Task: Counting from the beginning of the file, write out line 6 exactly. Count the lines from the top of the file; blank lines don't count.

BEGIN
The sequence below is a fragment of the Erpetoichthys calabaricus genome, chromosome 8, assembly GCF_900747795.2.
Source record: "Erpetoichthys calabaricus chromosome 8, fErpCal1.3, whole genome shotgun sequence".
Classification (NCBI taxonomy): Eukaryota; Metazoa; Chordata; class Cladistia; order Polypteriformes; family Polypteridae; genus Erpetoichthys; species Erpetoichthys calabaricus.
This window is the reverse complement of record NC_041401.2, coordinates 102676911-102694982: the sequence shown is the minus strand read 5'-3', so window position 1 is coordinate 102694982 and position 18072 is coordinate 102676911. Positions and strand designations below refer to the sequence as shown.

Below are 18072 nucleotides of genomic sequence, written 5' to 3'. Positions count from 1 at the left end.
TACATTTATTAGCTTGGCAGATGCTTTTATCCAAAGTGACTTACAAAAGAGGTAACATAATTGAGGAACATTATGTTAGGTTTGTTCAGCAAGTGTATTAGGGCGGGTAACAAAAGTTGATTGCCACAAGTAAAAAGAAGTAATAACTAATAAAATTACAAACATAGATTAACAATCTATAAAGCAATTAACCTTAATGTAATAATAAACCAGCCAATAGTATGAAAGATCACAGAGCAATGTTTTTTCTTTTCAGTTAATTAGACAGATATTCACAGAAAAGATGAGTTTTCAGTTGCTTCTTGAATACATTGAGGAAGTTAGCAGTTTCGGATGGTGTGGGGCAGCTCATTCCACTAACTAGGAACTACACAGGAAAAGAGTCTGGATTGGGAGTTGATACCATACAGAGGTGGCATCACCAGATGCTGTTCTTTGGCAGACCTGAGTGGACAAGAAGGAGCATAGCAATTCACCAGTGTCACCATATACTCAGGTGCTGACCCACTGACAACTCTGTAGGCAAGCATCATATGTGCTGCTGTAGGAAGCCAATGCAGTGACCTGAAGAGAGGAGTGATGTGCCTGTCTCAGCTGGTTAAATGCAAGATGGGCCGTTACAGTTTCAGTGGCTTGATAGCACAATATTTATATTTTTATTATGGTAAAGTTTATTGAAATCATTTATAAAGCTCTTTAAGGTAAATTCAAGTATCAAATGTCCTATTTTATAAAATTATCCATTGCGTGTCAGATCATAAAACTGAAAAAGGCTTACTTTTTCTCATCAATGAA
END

TACATTTATTAGCTTGGCAGATGCTTTTATCCAAAGTGACTTACAAAAGAGGTAACATAATTGAGGAACATTATGTTAGGTTTGTTCAGCAAGTGTATTAGGGCGGGTAACAAAAGTTGATTGCCACAAGTAAAAAGAAGTAATAACTAATAAAATTACAAACATAGATTAACAATCTATAAAGCAATTAACCTTAATGTAATAATAAACCAGCCAATAGTATGAAAGATCACAGAGCAATGTTTTTTCTTTTCAGTTAATTAGACAGATATTCACAGAAAAGATGAGTTTTCAGTTGCTTCTTGAATACATTGAGGAAGTTAGCAGTTTCGGATGGTGTGGGGCAGCTCATTCCACTAACTAGGAACTACACAGGAAAAGAGTCTGGATTGGGAGTTGATACCATACAGAGGTGGCATCACCAGATGCTGTTCTTTGGCAGACCTGAGTGGACAAGAAGGAGCATAGCAATTCACCAGTGTCACCATATACTCAGGTGCTGACCCACTGACAACTCTGTAGGCAAGCATCATATGTGCTGCTGTAGGAAGCCAATGCAGTGACCTGAAGAGAGGAGTGATGTGCCTGTCTCAGCTGGTTAAATGCAAGATGGGCCGTTACAGTTTCAGTGGCTTGATAGCACAATATTTATATTTTTATTATGGTAAAGTTTATTGAAATCATTTATAAAGCTCTTTAAGGTAAATTCAAGTATCAAATGTCCTATTTTATAAAATTATCCATTGCGTGTCAGATCATAAAACTGAAAAAGGCTTACTTTTTCTCATCAATGAA